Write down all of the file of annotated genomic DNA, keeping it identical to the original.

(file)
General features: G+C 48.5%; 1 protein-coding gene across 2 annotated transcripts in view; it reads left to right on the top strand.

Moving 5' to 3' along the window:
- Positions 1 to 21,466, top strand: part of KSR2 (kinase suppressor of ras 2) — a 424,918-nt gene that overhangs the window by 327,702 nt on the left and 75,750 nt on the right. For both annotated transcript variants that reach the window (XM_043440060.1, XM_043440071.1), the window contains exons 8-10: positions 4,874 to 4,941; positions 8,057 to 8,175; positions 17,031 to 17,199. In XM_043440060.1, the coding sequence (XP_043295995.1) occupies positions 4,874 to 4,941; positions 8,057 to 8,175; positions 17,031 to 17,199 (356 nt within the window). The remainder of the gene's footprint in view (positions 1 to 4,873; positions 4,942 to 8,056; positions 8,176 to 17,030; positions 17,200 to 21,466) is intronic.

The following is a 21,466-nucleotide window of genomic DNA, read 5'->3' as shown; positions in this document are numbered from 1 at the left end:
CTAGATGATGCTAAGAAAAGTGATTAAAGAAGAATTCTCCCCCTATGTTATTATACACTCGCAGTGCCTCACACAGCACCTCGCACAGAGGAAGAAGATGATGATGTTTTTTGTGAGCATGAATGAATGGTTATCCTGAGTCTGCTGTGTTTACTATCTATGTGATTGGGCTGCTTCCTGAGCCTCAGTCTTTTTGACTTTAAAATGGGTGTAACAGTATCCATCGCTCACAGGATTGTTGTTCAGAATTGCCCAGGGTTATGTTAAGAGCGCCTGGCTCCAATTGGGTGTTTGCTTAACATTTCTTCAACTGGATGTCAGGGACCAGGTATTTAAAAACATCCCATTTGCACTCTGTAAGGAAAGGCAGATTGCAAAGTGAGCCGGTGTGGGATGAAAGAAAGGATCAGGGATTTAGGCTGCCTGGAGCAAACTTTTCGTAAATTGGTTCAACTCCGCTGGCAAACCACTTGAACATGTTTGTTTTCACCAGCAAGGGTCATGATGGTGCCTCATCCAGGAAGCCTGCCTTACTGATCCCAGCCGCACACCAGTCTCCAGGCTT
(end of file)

General features: G+C 48.5%; 1 protein-coding gene across 2 annotated transcripts in view; it reads left to right on the top strand.

Moving 5' to 3' along the window:
- Positions 1 to 21,466, top strand: part of KSR2 (kinase suppressor of ras 2) — a 424,918-nt gene that overhangs the window by 327,702 nt on the left and 75,750 nt on the right. For both annotated transcript variants that reach the window (XM_043440060.1, XM_043440071.1), the window contains exons 8-10: positions 4,874 to 4,941; positions 8,057 to 8,175; positions 17,031 to 17,199. In XM_043440060.1, the coding sequence (XP_043295995.1) occupies positions 4,874 to 4,941; positions 8,057 to 8,175; positions 17,031 to 17,199 (356 nt within the window). The remainder of the gene's footprint in view (positions 1 to 4,873; positions 4,942 to 8,056; positions 8,176 to 17,030; positions 17,200 to 21,466) is intronic.

The following is a 21,466-nucleotide window of genomic DNA, read 5'->3' as shown; positions in this document are numbered from 1 at the left end:
CTAGATGATGCTAAGAAAAGTGATTAAAGAAGAATTCTCCCCCTATGTTATTATACACTCGCAGTGCCTCACACAGCACCTCGCACAGAGGAAGAAGATGATGATGTTTTTTGTGAGCATGAATGAATGGTTATCCTGAGTCTGCTGTGTTTACTATCTATGTGATTGGGCTGCTTCCTGAGCCTCAGTCTTTTTGACTTTAAAATGGGTGTAACAGTATCCATCGCTCACAGGATTGTTGTTCAGAATTGCCCAGGGTTATGTTAAGAGCGCCTGGCTCCAATTGGGTGTTTGCTTAACATTTCTTCAACTGGATGTCAGGGACCAGGTATTTAAAAACATCCCATTTGCACTCTGTAAGGAAAGGCAGATTGCAAAGTGAGCCGGTGTGGGATGAAAGAAAGGATCAGGGATTTAGGCTGCCTGGAGCAAACTTTTCGTAAATTGGTTCAACTCCGCTGGCAAACCACTTGAACATGTTTGTTTTCACCAGCAAGGGTCATGATGGTGCCTCATCCAGGAAGCCTGCCTTACTGATCCCAGCCGCACACCAGTCTCCAGGCTT